The cloud computing race in 2019 will have a definite multi-cloud spin. Here’s a look at how the cloud leaders stack up, the hybrid market, and the SaaS players that run your company as well as their latest strategic moves.
The top cloud providers for 2019 have maintained their positions, but the themes, strategies, and approaches to the market are all in flux. The infrastructure-as-a-service wars have been largely decided, with the spoils going to Amazon Web Services, Microsoft Azure, and Google Cloud Platform, but new technologies such as artificial intelligence and machine learning have opened the field up to other players.
Meanwhile, the cloud computing market in 2019 has a decidedly multi-cloud spin, as the hybrid shift by players such as IBM, which acquired Red Hat, could change the landscape. This year’s edition of the top cloud computing providers also features software-as-a-service giants that will increasingly run more of your enterprise’s operations via expansion.
One thing to note about the cloud in 2019 is that the market isn’t zero sum. Cloud computing is driving IT spending overall. For instance, Gartner predicts that 2019 global IT spending will increase 3.2 percent to $3.76 trillion with as-a-service models fueling everything from data center spending to enterprise software.
In fact, it’s quite possible that a large enterprise will consume cloud computing services from every vendor in this guide. The real cloud innovation may be from customers that mix and match the following public cloud vendors in unique ways.
Key 2019 themes to watch among the top cloud providers include:
- Pricing power. Google raised prices of G Suite and the cloud space is a technology where add-ons exist for most new technologies. While compute and storage services are often a race to the bottom, tools for machine learning, artificial intelligence and serverless functions can add up. There’s a good reason that cost management is such a big theme for cloud computing customers–it’s arguably the biggest challenge. Look for cost management and concerns about lock-in to be big themes. Indeed, a RightScale survey found that cloud cost optimization is a big priority for large companies all the way down to small businesses. Container adoption may also be contributing to cost optimization issues.
- Multi-cloud. A recent survey from Kentik highlights how public cloud customers are increasingly using more than one vendor. AWS and Microsoft Azure are most often paired up. Google Cloud Platform is also in the mix. And naturally these public cloud service providers are often tied into existing data center and private cloud assets. Add it up and there’s a healthy hybrid and private cloud race underway and that’s reordered the pecking order. The multi-cloud approach is being enabled by virtual machines and containers.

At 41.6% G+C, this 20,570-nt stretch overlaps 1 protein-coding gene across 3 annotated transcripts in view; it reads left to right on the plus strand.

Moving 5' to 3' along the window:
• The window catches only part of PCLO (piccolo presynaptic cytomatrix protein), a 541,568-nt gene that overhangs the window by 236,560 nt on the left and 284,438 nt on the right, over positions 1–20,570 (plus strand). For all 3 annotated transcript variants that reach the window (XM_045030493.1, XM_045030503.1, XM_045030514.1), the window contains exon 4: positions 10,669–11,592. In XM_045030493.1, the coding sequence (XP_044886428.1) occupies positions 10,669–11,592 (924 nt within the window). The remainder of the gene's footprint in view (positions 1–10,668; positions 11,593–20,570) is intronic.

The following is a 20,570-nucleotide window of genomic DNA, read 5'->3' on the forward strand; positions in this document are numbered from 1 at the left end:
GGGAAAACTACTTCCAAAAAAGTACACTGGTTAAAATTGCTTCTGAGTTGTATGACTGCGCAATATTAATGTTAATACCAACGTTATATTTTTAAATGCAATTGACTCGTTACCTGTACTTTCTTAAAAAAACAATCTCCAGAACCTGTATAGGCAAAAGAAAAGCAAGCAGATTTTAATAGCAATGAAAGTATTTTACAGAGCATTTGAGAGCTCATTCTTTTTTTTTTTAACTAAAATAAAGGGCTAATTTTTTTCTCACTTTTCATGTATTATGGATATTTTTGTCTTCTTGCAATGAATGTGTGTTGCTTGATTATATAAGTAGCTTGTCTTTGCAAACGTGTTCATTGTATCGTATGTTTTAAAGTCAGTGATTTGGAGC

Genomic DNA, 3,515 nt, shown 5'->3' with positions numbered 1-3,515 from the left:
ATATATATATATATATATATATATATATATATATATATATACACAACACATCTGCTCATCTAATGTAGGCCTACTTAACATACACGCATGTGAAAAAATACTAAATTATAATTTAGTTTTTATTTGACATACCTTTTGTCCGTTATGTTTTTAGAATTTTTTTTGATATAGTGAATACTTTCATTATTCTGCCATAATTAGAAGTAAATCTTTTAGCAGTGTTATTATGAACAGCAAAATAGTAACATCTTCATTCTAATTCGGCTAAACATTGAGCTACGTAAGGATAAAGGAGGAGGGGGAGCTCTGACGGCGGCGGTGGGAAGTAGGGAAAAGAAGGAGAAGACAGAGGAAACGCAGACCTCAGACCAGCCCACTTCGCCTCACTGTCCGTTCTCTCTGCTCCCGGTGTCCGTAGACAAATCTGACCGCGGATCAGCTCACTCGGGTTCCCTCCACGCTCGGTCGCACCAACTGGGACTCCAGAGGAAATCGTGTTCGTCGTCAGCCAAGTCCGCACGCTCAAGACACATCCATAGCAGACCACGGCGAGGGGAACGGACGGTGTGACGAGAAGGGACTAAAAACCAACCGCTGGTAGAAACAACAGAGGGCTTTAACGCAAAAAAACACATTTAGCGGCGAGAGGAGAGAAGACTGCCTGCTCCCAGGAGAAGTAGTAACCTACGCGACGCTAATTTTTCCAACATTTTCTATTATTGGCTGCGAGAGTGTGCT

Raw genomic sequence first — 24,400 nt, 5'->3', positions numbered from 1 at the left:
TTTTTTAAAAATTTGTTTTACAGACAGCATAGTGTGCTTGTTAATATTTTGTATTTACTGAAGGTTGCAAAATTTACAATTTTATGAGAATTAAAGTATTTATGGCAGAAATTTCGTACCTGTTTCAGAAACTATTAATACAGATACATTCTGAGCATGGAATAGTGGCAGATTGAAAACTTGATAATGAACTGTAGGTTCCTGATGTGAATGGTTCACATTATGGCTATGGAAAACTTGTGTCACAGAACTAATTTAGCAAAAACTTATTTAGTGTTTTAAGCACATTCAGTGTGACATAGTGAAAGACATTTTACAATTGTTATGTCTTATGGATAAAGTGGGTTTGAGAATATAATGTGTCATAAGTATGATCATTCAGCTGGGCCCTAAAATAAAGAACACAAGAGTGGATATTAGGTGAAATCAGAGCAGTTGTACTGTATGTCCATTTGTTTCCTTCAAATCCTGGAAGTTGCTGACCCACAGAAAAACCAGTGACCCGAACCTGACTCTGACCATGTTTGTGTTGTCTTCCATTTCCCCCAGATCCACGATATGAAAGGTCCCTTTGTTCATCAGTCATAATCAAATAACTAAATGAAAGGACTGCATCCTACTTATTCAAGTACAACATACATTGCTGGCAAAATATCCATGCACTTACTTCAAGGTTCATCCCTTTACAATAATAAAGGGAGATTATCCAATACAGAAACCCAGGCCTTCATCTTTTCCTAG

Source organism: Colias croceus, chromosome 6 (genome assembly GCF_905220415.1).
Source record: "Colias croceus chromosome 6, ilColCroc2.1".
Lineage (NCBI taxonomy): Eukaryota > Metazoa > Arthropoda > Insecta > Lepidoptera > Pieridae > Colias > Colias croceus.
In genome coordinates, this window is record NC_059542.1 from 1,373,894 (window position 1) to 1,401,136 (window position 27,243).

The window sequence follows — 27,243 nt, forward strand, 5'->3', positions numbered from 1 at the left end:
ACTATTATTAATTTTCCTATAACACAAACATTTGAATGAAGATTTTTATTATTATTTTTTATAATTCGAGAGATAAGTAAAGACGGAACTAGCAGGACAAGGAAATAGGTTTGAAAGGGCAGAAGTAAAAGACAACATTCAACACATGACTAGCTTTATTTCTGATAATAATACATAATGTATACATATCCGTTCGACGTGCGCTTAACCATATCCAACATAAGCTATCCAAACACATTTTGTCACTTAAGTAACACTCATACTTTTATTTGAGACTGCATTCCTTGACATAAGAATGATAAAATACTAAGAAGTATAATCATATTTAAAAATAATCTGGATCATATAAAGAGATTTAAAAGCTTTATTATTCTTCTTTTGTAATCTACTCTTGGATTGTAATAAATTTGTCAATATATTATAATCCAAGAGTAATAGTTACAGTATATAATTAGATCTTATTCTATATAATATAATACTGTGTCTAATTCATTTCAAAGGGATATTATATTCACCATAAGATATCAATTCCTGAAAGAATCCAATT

- Artificial intelligence, Internet of things and analytics are the upsell technologies for cloud vendors. Microsoft Azure, Amazon Web Services and Google Cloud Platform all have similar strategies to land customers with compute, cloud storage, serverless functions and then upsell you to the AI that’ll differentiate them. Companies like IBM are looking to manage AI and cloud services across multiple clouds.
- The cloud computing landscape is maturing rapidly yet financial transparency backslides. It’s telling when Gartner’s Magic Quadrant for cloud infrastructure goes to 6 players from more than a dozen. In addition, transparency has become worse among cloud computing providers. For instance, Oracle used to break out infrastructure-, platform- and software-as-a-service in its financial reports. Today, Oracle’s cloud business is lumped together. Microsoft has a “commercial cloud” that is very successful, but also hard to parse. IBM has cloud revenue and “as-a-service” revenue. Google doesn’t break out cloud revenue at all. Aside from AWS, parsing cloud sales has become more difficult.
To that end, we’re taking a different approach to our cloud buying guide and breaking the players into the big four infrastructure providers, the hybrid players, and the SaaS crowd. This categorization has pushed IBM from being a big infrastructure-as-a-service player to a tweener that spans infrastructure, platform, and software. IBM is more private cloud and hybrid with hooks into IBM Cloud as well as other cloud environments. Oracle Cloud is primarily a software- and database-as-a-service provider. Salesforce has become about way more than CRM.